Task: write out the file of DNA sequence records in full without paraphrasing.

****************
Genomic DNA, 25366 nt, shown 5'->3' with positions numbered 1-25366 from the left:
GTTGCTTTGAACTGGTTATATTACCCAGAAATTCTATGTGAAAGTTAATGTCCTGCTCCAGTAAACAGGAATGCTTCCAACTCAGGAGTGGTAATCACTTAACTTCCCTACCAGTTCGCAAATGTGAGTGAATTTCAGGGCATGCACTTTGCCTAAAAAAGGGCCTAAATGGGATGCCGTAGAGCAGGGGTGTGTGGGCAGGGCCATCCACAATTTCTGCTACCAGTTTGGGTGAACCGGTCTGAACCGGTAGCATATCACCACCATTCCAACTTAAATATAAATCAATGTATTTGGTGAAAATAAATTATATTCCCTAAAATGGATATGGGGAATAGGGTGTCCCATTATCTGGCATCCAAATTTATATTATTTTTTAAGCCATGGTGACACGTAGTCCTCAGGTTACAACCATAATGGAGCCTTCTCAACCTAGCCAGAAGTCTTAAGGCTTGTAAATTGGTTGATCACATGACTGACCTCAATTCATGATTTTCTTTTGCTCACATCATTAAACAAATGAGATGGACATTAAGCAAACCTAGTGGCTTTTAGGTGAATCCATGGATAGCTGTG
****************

Genomic DNA, 25366 nt, shown 5'->3' with positions numbered 1-25366 from the left:
GTTGCTTTGAACTGGTTATATTACCCAGAAATTCTATGTGAAAGTTAATGTCCTGCTCCAGTAAACAGGAATGCTTCCAACTCAGGAGTGGTAATCACTTAACTTCCCTACCAGTTCGCAAATGTGAGTGAATTTCAGGGCATGCACTTTGCCTAAAAAAGGGCCTAAATGGGATGCCGTAGAGCAGGGGTGTGTGGGCAGGGCCATCCACAATTTCTGCTACCAGTTTGGGTGAACCGGTCTGAACCGGTAGCATATCACCACCATTCCAACTTAAATATAAATCAATGTATTTGGTGAAAATAAATTATATTCCCTAAAATGGATATGGGGAATAGGGTGTCCCATTATCTGGCATCCAAATTTATATTATTTTTTAAGCCATGGTGACACGTAGTCCTCAGGTTACAACCATAATGGAGCCTTCTCAACCTAGCCAGAAGTCTTAAGGCTTGTAAATTGGTTGATCACATGACTGACCTCAATTCATGATTTTCTTTTGCTCACATCATTAAACAAATGAGATGGACATTAAGCAAACCTAGTGGCTTTTAGGTGAATCCATGGATAGCTGTG